Despite the European Union, doing business in this region is still complicated and much more regulated for phone companies, with markets that have fragmented pricing and governments where it is a real challenge to create a regional network.
Still, the idea of moving over to Europe makes sense since AT&T has the experience of creating a fourth-generation (4G) U.S. network. It makes sense to apply it to Europe. Faster service would naturally lead to mobile customers increasing data usage. I believe the thinking is sound.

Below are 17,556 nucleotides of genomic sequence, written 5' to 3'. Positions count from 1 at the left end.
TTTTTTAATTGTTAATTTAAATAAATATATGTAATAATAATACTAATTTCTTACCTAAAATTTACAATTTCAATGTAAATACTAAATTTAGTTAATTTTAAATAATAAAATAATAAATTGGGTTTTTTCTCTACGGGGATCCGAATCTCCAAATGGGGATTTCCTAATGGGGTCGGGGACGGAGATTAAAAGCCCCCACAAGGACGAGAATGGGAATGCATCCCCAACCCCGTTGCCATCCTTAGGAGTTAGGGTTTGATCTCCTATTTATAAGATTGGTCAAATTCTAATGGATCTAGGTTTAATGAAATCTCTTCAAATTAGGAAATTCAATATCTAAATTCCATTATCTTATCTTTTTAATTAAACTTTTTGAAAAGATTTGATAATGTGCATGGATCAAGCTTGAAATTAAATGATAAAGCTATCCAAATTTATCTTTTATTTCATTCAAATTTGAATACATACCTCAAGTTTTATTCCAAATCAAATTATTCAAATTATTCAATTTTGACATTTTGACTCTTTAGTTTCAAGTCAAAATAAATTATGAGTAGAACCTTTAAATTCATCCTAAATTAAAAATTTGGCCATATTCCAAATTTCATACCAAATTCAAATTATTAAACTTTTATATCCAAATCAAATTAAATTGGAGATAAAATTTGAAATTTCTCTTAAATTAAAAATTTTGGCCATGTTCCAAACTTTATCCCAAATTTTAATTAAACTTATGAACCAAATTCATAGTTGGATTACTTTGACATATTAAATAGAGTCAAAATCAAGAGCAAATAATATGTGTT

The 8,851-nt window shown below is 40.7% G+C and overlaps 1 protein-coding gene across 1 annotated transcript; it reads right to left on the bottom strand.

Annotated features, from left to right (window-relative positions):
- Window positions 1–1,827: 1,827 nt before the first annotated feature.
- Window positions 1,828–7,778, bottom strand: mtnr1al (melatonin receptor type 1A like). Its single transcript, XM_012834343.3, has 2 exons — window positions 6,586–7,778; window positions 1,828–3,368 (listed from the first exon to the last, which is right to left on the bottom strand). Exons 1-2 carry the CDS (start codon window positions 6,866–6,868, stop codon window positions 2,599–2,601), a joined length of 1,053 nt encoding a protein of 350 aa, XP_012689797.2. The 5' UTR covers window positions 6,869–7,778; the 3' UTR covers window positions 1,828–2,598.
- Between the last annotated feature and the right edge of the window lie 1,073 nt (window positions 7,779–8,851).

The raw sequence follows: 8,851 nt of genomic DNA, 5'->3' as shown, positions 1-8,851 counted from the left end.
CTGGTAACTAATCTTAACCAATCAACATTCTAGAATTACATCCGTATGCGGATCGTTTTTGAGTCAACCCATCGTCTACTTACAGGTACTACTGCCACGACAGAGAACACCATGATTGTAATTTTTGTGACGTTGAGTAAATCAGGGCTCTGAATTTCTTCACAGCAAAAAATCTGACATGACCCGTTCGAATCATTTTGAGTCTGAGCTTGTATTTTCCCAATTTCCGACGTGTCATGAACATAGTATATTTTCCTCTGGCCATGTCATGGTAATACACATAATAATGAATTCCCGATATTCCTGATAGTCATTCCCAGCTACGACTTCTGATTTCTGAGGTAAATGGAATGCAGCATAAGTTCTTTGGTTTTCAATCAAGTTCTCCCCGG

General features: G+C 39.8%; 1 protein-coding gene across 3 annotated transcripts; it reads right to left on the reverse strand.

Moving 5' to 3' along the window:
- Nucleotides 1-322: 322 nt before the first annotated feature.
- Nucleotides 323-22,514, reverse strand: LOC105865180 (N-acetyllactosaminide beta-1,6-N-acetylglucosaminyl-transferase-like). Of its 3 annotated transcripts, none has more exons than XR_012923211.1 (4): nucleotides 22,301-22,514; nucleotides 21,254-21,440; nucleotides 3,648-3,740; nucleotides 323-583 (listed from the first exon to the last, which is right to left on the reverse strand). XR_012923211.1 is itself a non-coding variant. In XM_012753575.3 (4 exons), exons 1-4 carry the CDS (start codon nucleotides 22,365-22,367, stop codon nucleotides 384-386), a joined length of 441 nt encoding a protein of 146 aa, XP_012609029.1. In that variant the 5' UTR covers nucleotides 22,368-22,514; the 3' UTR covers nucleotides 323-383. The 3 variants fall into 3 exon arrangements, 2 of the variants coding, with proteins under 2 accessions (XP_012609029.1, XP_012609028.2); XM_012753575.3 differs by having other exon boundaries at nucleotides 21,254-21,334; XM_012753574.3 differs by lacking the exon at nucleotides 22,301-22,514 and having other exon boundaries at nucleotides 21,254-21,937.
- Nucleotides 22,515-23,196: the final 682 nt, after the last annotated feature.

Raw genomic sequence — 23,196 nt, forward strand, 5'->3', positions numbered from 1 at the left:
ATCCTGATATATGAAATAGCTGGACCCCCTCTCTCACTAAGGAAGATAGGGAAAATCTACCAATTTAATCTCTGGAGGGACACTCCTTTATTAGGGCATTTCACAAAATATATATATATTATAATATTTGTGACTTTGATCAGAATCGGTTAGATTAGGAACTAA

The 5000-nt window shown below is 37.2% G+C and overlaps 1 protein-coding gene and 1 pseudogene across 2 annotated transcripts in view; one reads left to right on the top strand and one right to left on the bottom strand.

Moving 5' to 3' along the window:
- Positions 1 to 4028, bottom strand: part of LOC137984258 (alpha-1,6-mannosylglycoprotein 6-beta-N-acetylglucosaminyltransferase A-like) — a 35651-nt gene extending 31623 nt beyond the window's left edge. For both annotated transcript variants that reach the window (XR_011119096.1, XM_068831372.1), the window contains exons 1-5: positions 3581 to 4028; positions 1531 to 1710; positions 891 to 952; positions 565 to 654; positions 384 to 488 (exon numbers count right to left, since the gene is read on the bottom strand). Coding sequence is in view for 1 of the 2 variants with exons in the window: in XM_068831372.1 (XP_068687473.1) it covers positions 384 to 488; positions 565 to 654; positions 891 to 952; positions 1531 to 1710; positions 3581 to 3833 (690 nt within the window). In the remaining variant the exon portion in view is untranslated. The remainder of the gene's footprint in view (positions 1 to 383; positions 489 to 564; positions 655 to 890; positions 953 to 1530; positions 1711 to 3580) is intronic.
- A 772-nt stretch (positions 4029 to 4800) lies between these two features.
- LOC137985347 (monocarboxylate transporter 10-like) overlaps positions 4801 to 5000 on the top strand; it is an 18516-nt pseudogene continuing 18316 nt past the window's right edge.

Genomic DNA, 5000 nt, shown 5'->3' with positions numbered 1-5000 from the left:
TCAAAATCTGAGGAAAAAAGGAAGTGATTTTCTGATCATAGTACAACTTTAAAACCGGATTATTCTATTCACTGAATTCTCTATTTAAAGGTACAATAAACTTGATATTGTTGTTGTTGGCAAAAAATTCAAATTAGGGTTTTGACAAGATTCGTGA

To expand into Europe, one strategy under consideration is buying a European phone company. Vodafone (VOD), in the news for quite some time since selling its stake in Verizon Wireless, is a strong candidate.AT&T has battled "big brother" Verizon Communications (VZ) to keep its dominance in the sales of iPhones, to no avail. Verizon is picking up ground and increasing its iPhone sales, creating a nice dominance in the mobile advertising market. In the spring of 2013 the iPhone boasted 64% of the mobile advertising market share. In terms of subscribers, Verizon is the largest mobile phone carrier in the United States with a slight edge over AT&T. With the U.S. market becoming more and more saturated, building a 4G network in Europe almost looks like virgin revenue territory. Still, there are risks. Within the last decade there have been global-minded Internet companies that have attempted to expand their networks internationally by counting on rising Internet usage to pay for it. Do you remember Worldcom? It had a global network that included the United States, Europe and parts of Latin America but ended up filing for bankruptcy.